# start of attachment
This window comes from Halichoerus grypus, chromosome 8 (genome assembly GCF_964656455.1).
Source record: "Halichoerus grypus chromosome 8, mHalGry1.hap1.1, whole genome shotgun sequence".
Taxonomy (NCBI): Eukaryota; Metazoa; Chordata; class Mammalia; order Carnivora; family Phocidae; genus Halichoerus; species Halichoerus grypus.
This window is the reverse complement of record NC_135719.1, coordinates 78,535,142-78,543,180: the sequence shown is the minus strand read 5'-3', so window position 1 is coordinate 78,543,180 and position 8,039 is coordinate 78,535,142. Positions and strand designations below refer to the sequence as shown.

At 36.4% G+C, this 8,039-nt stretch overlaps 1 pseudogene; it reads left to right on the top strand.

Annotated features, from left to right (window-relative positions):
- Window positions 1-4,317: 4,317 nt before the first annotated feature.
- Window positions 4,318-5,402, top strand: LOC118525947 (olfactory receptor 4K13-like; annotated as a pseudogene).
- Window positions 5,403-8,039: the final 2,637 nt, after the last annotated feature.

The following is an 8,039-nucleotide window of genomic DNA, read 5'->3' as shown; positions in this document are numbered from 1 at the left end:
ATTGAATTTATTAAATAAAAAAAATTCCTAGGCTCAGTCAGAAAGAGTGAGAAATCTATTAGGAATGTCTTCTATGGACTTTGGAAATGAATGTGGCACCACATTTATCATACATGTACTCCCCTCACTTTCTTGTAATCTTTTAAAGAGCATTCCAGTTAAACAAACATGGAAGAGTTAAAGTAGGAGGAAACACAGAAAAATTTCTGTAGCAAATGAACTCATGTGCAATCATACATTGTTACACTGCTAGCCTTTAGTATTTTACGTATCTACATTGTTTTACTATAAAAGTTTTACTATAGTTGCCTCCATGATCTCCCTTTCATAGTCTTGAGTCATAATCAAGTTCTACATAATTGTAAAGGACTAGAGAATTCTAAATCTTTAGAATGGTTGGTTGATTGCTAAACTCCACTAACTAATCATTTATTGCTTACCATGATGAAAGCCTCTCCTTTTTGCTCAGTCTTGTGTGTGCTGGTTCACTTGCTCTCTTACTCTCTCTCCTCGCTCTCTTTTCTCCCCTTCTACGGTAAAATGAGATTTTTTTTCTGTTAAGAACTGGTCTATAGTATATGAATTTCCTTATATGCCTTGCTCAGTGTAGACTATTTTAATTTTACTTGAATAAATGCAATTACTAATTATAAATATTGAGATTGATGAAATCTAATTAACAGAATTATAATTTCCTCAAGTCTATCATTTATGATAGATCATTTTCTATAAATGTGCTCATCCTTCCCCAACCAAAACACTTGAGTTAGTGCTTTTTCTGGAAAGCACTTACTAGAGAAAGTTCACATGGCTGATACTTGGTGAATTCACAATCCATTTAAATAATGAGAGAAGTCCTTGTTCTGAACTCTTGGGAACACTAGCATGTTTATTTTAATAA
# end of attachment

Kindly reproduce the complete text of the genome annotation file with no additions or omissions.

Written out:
This window comes from Halichoerus grypus, chromosome 8 (genome assembly GCF_964656455.1).
Source record: "Halichoerus grypus chromosome 8, mHalGry1.hap1.1, whole genome shotgun sequence".
Taxonomy (NCBI): Eukaryota; Metazoa; Chordata; class Mammalia; order Carnivora; family Phocidae; genus Halichoerus; species Halichoerus grypus.
This window is the reverse complement of record NC_135719.1, coordinates 78,535,142-78,543,180: the sequence shown is the minus strand read 5'-3', so window position 1 is coordinate 78,543,180 and position 8,039 is coordinate 78,535,142. Positions and strand designations below refer to the sequence as shown.

At 36.4% G+C, this 8,039-nt stretch overlaps 1 pseudogene; it reads left to right on the top strand.

Annotated features, from left to right (window-relative positions):
- Window positions 1-4,317: 4,317 nt before the first annotated feature.
- Window positions 4,318-5,402, top strand: LOC118525947 (olfactory receptor 4K13-like; annotated as a pseudogene).
- Window positions 5,403-8,039: the final 2,637 nt, after the last annotated feature.

The following is an 8,039-nucleotide window of genomic DNA, read 5'->3' as shown; positions in this document are numbered from 1 at the left end:
ATTGAATTTATTAAATAAAAAAAATTCCTAGGCTCAGTCAGAAAGAGTGAGAAATCTATTAGGAATGTCTTCTATGGACTTTGGAAATGAATGTGGCACCACATTTATCATACATGTACTCCCCTCACTTTCTTGTAATCTTTTAAAGAGCATTCCAGTTAAACAAACATGGAAGAGTTAAAGTAGGAGGAAACACAGAAAAATTTCTGTAGCAAATGAACTCATGTGCAATCATACATTGTTACACTGCTAGCCTTTAGTATTTTACGTATCTACATTGTTTTACTATAAAAGTTTTACTATAGTTGCCTCCATGATCTCCCTTTCATAGTCTTGAGTCATAATCAAGTTCTACATAATTGTAAAGGACTAGAGAATTCTAAATCTTTAGAATGGTTGGTTGATTGCTAAACTCCACTAACTAATCATTTATTGCTTACCATGATGAAAGCCTCTCCTTTTTGCTCAGTCTTGTGTGTGCTGGTTCACTTGCTCTCTTACTCTCTCTCCTCGCTCTCTTTTCTCCCCTTCTACGGTAAAATGAGATTTTTTTTCTGTTAAGAACTGGTCTATAGTATATGAATTTCCTTATATGCCTTGCTCAGTGTAGACTATTTTAATTTTACTTGAATAAATGCAATTACTAATTATAAATATTGAGATTGATGAAATCTAATTAACAGAATTATAATTTCCTCAAGTCTATCATTTATGATAGATCATTTTCTATAAATGTGCTCATCCTTCCCCAACCAAAACACTTGAGTTAGTGCTTTTTCTGGAAAGCACTTACTAGAGAAAGTTCACATGGCTGATACTTGGTGAATTCACAATCCATTTAAATAATGAGAGAAGTCCTTGTTCTGAACTCTTGGGAACACTAGCATGTTTATTTTAATAA